The field of medicine is one of the most sought after professions in this country, with admission rates around 26 - 28% of domestic applicants in a given year gaining acceptance to a Canadian medical school. Given such a low admissions rate, there are far fewer positions than qualified applicants. How, then, should we choose those who are admitted to medical school?
Many doctors who work in group practices are now paid a flat fee, per patient, per year. It essentially means the physician gets the same amount regardless of whether you have just one appointment or 10 appointments a year. So a doctor paid on that basis doesn't really lose money if a patient misses an appointment. However, protecting the doctor's income is not the sole motivation for imposing a "no-show" fee.
Thanks to dispatches, official reports sent to high command often describing battles and noting acts of bravery, we have a good record of what happened to Canada's 7th Brigade as they landed on Juno.
While total physician numbers are growing, for many physicians, their individual workloads appear to have declined but their compensation has not. In an era of tight public budgets, having more physicians doing less and costing more may be seen as a luxury. One thing is certain: The recent trend toward doing less for more is not a sustainable option.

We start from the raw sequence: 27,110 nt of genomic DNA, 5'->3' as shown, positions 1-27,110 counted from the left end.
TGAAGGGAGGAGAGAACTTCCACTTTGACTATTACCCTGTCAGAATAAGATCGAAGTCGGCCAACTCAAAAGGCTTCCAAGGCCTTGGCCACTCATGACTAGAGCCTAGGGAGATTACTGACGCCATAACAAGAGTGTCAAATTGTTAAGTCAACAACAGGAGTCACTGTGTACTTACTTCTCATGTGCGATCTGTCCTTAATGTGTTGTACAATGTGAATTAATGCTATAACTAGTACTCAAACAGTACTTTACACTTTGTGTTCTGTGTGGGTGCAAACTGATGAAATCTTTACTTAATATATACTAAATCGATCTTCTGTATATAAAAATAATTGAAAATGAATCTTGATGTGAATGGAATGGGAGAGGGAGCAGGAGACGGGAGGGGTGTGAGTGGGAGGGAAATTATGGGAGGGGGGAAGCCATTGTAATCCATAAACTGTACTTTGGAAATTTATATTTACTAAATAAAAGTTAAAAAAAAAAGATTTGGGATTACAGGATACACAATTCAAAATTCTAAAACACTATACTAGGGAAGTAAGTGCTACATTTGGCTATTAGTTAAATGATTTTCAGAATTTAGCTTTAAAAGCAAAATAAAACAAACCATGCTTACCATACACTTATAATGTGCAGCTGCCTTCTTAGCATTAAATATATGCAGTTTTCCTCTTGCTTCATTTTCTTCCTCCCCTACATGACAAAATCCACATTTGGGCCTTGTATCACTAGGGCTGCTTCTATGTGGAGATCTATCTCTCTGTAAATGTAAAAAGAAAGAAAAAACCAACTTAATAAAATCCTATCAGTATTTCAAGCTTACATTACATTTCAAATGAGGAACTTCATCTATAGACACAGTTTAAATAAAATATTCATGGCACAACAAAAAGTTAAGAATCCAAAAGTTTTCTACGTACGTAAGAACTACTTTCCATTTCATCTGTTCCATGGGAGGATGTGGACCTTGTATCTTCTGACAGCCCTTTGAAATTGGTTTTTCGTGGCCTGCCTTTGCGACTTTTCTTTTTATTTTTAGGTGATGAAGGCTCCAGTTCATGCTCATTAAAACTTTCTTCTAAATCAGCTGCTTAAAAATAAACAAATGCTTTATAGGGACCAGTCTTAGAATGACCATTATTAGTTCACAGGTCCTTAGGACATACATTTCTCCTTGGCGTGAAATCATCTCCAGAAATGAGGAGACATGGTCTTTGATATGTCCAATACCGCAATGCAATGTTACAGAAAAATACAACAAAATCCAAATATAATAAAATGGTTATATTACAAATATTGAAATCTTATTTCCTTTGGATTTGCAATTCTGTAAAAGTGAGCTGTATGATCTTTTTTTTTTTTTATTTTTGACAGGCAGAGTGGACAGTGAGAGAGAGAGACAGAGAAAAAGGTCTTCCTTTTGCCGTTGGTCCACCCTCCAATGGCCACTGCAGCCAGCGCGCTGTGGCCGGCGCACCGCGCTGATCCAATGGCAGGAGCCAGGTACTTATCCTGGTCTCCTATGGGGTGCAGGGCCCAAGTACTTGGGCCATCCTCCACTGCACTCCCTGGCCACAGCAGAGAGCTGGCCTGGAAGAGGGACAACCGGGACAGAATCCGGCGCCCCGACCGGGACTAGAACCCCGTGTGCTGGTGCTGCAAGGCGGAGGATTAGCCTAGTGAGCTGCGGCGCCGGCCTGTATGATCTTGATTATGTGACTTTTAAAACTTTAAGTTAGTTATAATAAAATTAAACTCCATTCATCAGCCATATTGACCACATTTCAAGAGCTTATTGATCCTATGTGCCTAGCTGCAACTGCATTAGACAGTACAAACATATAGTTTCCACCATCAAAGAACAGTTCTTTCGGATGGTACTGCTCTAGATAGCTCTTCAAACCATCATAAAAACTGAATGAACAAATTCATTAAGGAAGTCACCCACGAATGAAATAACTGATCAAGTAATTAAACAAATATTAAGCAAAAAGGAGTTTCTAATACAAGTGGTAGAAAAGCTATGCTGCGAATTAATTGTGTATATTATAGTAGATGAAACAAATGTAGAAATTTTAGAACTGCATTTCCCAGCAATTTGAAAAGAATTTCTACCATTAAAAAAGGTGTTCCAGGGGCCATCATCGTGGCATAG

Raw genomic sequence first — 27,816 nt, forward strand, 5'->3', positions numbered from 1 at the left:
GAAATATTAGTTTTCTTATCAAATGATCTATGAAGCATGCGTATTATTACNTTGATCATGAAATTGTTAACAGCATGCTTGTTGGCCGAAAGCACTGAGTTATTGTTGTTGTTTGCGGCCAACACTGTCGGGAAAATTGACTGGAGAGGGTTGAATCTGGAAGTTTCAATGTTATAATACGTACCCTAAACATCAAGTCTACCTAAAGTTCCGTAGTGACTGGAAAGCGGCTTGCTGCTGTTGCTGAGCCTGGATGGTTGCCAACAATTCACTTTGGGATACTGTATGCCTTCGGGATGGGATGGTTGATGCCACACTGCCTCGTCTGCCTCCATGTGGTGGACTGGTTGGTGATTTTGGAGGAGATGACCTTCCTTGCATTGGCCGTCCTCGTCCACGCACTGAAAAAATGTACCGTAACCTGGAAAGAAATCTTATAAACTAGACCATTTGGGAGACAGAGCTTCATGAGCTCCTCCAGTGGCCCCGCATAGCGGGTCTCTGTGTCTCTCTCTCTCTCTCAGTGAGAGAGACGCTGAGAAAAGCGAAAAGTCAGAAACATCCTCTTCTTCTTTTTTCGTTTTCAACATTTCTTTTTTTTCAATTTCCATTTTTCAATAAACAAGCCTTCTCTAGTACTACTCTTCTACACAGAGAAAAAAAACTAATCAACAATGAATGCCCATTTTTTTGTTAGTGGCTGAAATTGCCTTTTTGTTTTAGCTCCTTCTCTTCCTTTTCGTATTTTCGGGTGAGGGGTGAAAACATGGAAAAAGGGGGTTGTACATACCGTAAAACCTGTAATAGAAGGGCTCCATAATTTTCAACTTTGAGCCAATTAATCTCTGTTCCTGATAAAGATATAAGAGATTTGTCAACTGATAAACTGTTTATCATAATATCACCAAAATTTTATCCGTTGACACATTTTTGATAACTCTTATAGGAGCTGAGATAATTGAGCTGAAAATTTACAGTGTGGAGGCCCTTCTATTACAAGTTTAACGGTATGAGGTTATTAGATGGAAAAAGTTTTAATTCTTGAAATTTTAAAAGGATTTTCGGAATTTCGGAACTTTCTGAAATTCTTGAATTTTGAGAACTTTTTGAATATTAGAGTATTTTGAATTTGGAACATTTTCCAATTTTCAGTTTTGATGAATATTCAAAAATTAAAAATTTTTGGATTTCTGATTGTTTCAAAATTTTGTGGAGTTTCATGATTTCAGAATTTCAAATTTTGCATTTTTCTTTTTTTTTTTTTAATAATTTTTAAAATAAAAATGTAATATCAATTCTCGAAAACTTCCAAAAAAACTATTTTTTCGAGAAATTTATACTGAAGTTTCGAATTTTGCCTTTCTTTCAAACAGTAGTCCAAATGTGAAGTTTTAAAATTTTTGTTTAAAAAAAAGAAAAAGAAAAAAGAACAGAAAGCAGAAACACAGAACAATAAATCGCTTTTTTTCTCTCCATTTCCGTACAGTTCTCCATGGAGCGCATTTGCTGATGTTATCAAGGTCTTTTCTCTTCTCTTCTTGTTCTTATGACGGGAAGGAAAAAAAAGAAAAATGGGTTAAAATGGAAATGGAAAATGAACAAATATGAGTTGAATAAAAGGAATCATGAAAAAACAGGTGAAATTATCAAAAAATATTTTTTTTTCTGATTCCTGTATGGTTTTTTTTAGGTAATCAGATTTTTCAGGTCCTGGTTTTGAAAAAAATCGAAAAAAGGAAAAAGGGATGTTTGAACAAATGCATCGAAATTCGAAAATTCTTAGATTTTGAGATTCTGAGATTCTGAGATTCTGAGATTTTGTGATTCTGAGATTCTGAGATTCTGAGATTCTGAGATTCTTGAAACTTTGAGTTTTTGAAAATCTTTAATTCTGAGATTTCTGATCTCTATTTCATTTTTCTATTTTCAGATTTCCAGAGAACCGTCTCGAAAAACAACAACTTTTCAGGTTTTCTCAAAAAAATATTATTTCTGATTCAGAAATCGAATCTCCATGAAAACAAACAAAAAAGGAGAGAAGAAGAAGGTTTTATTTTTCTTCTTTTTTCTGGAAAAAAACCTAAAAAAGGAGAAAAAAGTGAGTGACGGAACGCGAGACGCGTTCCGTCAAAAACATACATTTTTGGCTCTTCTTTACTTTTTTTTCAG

Some evidence suggests that about one-third of the tests doctors order are unnecessary -- and doctors make a pretty penny on those tests. Recently the Ontario government announced that it is reducing OHIP fees by 50 per cent in situations where self-referral has occurred. The government has good reason to be interested in this issue, but cutting fees for self-referral isn't the answer.